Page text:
Hunting ,which I started at twelve, you wore and old and at first a bit big wool red plaid hunting coat from Johnson woolen mills over thermal T shirt and a cotton flannel shirt and perhaps a sweatshirt if it was below zero F . Boots were the best you had and eventually progressed to Canadian Sorrels which are rubber bottomed leather topped with a half inch thick wool felt liner in them. They are good to minus 30 if you don't have to stand still in the wind too long. I started out wearing jeans hunting but soon learned the problem with wet cotton and as you can be more then a mile from home or camp moved up to full Logger pants 100% wool again from Johnson woolen mills. Those go for $90 a pair today if you can find them. Even if you are wearing cotton thermal underwear under these pants and get soaked the heavy wool of the pants will save your butt.
As good as wool underwear is it is very expensive and it does itch until you get used to it. I don't bother with it. At home in the winter I can lounge around in whatever I like as SWMBO is a bit cold blooded and likes the house 75 ish and gives me that accusing look if I have let the fire fail to keep her toasty. At night I charge the furnace with the appropriate amount of wood for the weather then crawl into our bed under two blankets and a handmade quilt that she made.
I find a loving brunette the best winter warmth. Smile
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RenewableCandy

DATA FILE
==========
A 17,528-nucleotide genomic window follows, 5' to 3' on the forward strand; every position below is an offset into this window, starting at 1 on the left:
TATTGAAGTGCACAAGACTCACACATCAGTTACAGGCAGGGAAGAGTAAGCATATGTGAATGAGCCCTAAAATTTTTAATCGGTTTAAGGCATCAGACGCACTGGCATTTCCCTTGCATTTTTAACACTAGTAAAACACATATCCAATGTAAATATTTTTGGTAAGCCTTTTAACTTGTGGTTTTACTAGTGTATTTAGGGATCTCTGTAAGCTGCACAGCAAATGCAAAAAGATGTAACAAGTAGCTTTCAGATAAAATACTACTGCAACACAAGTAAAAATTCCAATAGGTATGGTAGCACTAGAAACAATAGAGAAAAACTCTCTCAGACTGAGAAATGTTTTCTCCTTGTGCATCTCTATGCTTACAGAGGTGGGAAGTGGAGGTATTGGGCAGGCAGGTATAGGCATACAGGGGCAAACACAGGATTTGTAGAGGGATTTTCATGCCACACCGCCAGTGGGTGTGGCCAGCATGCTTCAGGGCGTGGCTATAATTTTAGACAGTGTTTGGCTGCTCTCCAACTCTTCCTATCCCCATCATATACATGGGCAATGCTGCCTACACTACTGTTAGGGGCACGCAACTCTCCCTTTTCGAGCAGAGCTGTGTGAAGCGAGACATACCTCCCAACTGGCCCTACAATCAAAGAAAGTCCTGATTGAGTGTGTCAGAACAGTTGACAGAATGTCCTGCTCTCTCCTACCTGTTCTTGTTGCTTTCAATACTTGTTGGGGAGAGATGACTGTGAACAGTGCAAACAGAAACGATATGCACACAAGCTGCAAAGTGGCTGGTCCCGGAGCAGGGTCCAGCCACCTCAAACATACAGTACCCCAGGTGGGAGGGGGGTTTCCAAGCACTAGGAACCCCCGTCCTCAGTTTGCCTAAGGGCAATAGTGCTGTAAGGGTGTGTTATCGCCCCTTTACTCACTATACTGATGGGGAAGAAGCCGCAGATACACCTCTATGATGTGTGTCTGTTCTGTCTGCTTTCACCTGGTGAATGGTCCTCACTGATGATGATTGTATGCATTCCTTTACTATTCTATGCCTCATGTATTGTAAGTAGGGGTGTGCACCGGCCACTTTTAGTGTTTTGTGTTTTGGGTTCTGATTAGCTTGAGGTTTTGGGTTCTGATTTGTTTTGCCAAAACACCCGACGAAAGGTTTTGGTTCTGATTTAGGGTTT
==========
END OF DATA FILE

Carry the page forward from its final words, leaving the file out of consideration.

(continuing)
Joined: 12 Sep 2007
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PostPosted: Fri Jul 22, 2011 11:10 pm    Post subject: Reply with quote

There's a shop in town called Boyes who sell very nice warm pjs for 7 a pair. When they did that last year, quite a few pairs ended up here at Chateau Renewable.

I think a lot of the problems people have with wearing wool are to do with what it's treated, or washed, in, rather than the texture of the fabric itself.
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adam2
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PostPosted: Mon Dec 07, 2015 1:10 pm    Post subject: Reply with quote

Post deleted. It was a recommendation for goods that are no longer available.
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Last edited by adam2 on Mon Apr 24, 2017 11:24 am; edited 1 time in total
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emordnilap



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PostPosted: Mon Dec 07, 2015 1:16 pm    Post subject: Reply with quote

adam2 wrote:
And yes I know that this is a very old thread, but still as relevant today.


It's a shame there isn't a section for 'totally useful threads directly concerned with switching to a low-impact life' or some way of marking them as such or bringing such stuff to the top. There's a lot a genuinely useful, practical knowledge buried within this site.

Oh, organic cotton pyjamas here.
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Little John



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PostPosted: Thu Dec 24, 2015 3:07 am    Post subject: Reply with quote

I make my own clothes. Or, at least, some of them. In the past, I have always bought natural fibres such as cotton or cotton wool mix. However, I have been thinking a lot about it recently and it would not surprise me if wool and/or cotton are as likely to have as much hydrocarbon energy embodied in their production as is contained in partially man made fibres like poly-cotton; such is the nature of modern farming and mass production.

Secondly, poly cotton lasts a hell of a lot longer than cotton and so, again, this needs to be factored into the total carbon footprint of said fabrics.

Been green aint easy.
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kenneal - lagger